This entire week, my husband and I have been awaiting word on our mortgage loan documents, hoping our lender draws them up soon so we can close on a new house. On Monday, nobody was answering our calls and we grew anxious. For the past three days we’ve heard promise after promise followed by delay after delay. For some reason, it all makes me think of Syria’s refugees, whose situation is of course a million times direr than ours. I can’t help but seek metaphors, because that’s what my mind does when I try to make sense of things that don’t make sense. So I imagine Syrians desperate for a new home, anxious they made a mistake by leaving the old one, and at the moment they most want help, unable to get it.
For those of you I don’t run into regularly, online or in person, I have news: after nearly 16 years in Colorado, and nearly 30 years away from California, I’m returning to my home state. It will still be a new home for me, because this time I won’t be living in Los Angeles but in the oceanside community of Ventura. I’ll tell you more about that when I’ve stopped packing and unpacking, selling my house and buying a new one…but that’s not what I wanted to talk about now. I just wanted you to understand why I’ve written the following farewell tribute to Lighthouse Writers Workshop, an organization I have treasured during my time in Denver, and one of the big reasons I almost decided not to leave:
You don’t have to travel far to discover other worlds within our world. I met former librarian Karen Levi-Lausa when she coordinated my book party at Denver’s Bookbar, and we got to talking about her program that brings books to prisoners, Words Beyond Bars. Karen invited me to read a couple of the books the prisoners are reading with her, and last week I joined her for a drive to Colorado’s Sterling Correctional Facility for their book discussion. This week, she posted my essay on that visit at her Words Beyond Bars blog: Literature in a Razor -Wired Country. Please take a quick look and help me spread the word about this invaluable program!
A friend of mine has me thinking about the fine lines between exceptional and exclusive, community and clique, special and elitist. She spoke to me recently about a couple of groups she’s familiar with. She saw one as warm and welcoming, the other as striving to be inclusive and supportive but sometimes coming across as exclusive and competitive. I wondered what caused the unintended sensation that some participants were not only more accomplished than others, but also more worthy of attention.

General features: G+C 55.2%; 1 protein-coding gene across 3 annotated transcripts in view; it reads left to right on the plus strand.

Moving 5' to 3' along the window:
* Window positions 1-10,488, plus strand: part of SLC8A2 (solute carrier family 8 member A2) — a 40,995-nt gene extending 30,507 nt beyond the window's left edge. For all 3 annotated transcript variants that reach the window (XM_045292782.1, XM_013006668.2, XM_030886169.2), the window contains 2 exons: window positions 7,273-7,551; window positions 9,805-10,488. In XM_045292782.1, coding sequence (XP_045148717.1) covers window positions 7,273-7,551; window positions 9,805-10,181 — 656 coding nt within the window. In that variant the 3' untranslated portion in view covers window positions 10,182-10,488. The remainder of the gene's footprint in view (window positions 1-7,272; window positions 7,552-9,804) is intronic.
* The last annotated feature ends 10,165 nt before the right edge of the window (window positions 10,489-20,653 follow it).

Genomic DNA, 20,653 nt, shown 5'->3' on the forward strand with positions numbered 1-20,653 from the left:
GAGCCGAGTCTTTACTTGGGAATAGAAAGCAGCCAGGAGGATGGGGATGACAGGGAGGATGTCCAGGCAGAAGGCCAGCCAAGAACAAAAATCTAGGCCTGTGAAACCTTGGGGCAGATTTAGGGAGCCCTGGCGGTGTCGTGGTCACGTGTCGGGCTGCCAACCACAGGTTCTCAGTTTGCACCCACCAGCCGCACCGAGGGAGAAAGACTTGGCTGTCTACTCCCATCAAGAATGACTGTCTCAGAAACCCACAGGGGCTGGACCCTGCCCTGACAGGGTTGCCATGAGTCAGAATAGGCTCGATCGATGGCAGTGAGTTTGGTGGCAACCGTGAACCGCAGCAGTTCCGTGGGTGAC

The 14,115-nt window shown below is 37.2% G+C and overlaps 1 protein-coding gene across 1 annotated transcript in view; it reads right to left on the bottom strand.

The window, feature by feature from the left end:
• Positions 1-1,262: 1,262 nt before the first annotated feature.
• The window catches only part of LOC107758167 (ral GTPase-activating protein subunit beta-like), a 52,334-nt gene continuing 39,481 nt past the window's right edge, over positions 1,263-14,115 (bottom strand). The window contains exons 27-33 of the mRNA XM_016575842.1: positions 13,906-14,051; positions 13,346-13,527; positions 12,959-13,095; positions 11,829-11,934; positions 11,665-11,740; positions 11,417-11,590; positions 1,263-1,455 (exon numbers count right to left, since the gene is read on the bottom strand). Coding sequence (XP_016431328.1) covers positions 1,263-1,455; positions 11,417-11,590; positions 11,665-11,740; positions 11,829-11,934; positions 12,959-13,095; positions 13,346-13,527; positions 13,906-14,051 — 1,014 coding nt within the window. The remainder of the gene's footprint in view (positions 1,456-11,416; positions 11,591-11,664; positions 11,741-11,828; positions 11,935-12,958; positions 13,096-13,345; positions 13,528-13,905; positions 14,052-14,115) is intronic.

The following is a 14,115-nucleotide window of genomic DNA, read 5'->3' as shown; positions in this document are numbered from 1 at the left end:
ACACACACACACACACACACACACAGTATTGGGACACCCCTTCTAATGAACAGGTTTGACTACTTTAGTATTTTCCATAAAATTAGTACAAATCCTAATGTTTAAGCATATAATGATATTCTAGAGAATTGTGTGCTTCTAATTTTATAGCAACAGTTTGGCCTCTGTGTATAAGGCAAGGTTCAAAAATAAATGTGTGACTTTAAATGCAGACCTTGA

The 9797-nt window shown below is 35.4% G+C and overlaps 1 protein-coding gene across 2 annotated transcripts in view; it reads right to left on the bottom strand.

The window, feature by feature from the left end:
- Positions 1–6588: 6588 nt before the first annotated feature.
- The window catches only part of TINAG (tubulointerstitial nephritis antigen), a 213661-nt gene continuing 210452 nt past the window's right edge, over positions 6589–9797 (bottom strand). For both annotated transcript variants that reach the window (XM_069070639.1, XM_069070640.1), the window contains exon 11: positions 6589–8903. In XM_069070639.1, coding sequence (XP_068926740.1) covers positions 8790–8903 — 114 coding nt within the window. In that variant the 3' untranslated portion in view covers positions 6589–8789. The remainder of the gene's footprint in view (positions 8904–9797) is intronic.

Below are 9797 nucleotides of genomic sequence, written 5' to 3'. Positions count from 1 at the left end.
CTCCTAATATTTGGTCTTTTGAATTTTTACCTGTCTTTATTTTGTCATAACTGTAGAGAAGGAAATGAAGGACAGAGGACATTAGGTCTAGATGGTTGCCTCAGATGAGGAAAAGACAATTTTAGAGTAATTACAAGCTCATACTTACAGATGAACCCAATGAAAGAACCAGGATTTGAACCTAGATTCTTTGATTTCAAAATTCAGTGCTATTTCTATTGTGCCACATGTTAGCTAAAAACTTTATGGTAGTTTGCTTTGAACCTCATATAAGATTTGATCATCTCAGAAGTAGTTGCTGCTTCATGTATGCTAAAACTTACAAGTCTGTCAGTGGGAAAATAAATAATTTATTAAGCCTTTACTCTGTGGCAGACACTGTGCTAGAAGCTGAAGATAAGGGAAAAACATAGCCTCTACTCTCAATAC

Throughout much of my life, belonging has not come easily to me. I’ve gone through phases of thinking it was because I was weird, or precocious, or an only child, because I came from a divorced family, or lived with my grandmother, or was working class in a middle class neighborhood, because I was mixed race in a white neighborhood, or mixed race in a Mexican neighborhood, or simply because I talked too much and too loudly.
If I’d taken the Classic Inca Trail to Machu Picchu, I would have had to share it with some 500 people a day. I prefer something off the beaten track, where I can feel more attuned with nature and experience something unique. A Community Inca Trek gave me the opportunity to venture out in a smaller group and stay in remote villages along the way.
I prefer something off the beaten track, where I can feel more attuned with nature and experience something unique.
In between long hikes, clear blue skies, archaeological beauty, and sun-blushed views of the snow-capped Peruvian Andes, I camped with locals and gained an understanding of what it’s like to live there. I also had a chance to volunteer in the villages. Many tourists don’t realize their impacts on the local environment, so it’s good to be able to give something back.
On Monday, a Denver Post columnist wrote an article about this spring’s first-ever prom at Florence Crittenton High School for teen mothers, and the article elicited negative comments that so upset me that at first I was at a loss for words. I’ve been working on a project involving the school’s first-ever leadership class, and that class has turned the prom into a hands-on leadership project. Those who complain about the prom say it’s a reward for bad behavior. What they may not know is that this prom is also a practical training program in goal-setting, planning, and execution. It’s teaching this class the very accountability the naysayers complain they don’t have.
Perhaps you’ve heard there are only two stories: 1) someone goes on a journey, or 2) a stranger comes to town. So, there’s really only one story, because “a stranger comes to town” is the flip side of “someone goes on a journey.” As a traveler and writer, I appreciate both. When I can’t go on a journey, I love the journey to come to me.
Denver’s Lighthouse LitFest is a two-week exploration of the craft, business, and camaraderie of the writer’s life.
That’s what it is to have Denver’s Lighthouse LitFest “come to town” each year, a two-week exploration of the craft, business, and camaraderie of the writer’s life. That’s what it was to have my friend Elizabeth drive from San Diego to Denver to join me for this June’s LitFest. She’d given me a party and a place to stay during my recent book tour, and I was eager to return the favor, and to share this amazing event with another writer.